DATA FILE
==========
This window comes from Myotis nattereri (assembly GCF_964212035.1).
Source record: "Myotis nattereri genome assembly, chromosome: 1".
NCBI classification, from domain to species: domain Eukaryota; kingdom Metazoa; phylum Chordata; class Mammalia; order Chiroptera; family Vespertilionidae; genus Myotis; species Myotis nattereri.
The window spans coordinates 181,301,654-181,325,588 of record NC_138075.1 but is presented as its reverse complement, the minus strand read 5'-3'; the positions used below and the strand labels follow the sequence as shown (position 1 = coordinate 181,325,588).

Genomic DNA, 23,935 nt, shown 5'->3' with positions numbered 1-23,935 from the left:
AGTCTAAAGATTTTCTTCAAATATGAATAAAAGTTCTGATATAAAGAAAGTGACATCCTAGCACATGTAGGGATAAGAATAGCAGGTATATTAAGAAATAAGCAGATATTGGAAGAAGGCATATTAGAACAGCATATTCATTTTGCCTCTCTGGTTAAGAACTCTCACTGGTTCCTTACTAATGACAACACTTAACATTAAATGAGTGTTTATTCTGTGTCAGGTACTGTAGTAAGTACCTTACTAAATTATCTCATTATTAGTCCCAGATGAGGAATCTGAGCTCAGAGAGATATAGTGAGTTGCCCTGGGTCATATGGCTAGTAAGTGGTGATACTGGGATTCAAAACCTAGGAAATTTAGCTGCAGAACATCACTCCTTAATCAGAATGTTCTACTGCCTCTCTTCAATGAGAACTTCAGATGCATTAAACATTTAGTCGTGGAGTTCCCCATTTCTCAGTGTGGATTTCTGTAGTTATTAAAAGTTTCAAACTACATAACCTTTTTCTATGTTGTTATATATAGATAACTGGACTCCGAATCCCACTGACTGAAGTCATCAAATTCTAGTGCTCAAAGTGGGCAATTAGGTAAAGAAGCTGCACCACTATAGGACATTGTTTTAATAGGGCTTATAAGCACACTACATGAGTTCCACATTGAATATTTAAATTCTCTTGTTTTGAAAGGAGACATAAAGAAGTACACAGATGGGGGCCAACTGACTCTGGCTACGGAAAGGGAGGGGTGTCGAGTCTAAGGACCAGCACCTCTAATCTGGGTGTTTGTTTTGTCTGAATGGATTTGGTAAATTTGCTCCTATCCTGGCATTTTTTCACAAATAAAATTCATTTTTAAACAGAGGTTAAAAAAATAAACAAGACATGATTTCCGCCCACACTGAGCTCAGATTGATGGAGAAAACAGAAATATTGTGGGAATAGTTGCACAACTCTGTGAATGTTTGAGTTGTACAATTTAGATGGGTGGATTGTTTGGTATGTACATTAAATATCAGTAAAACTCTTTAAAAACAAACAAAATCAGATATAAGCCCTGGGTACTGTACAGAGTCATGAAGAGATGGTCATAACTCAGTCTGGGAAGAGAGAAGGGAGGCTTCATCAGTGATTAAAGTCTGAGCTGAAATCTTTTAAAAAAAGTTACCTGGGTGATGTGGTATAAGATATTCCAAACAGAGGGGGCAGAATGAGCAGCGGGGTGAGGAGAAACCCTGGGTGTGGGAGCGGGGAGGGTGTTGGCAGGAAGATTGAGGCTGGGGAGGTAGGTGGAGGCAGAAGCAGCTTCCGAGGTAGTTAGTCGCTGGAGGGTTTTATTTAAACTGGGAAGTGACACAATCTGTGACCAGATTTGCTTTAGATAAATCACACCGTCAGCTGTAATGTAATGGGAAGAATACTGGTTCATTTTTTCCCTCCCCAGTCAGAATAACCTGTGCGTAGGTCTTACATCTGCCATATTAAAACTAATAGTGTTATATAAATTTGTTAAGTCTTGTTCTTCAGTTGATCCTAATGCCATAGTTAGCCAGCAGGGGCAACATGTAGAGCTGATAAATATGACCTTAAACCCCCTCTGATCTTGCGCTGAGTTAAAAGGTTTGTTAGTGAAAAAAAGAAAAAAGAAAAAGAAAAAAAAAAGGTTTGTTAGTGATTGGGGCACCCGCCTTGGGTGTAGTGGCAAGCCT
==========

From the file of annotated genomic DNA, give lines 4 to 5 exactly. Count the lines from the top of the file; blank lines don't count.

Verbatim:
The window spans coordinates 181,301,654-181,325,588 of record NC_138075.1 but is presented as its reverse complement, the minus strand read 5'-3'; the positions used below and the strand labels follow the sequence as shown (position 1 = coordinate 181,325,588).

Genomic DNA, 23,935 nt, shown 5'->3' with positions numbered 1-23,935 from the left: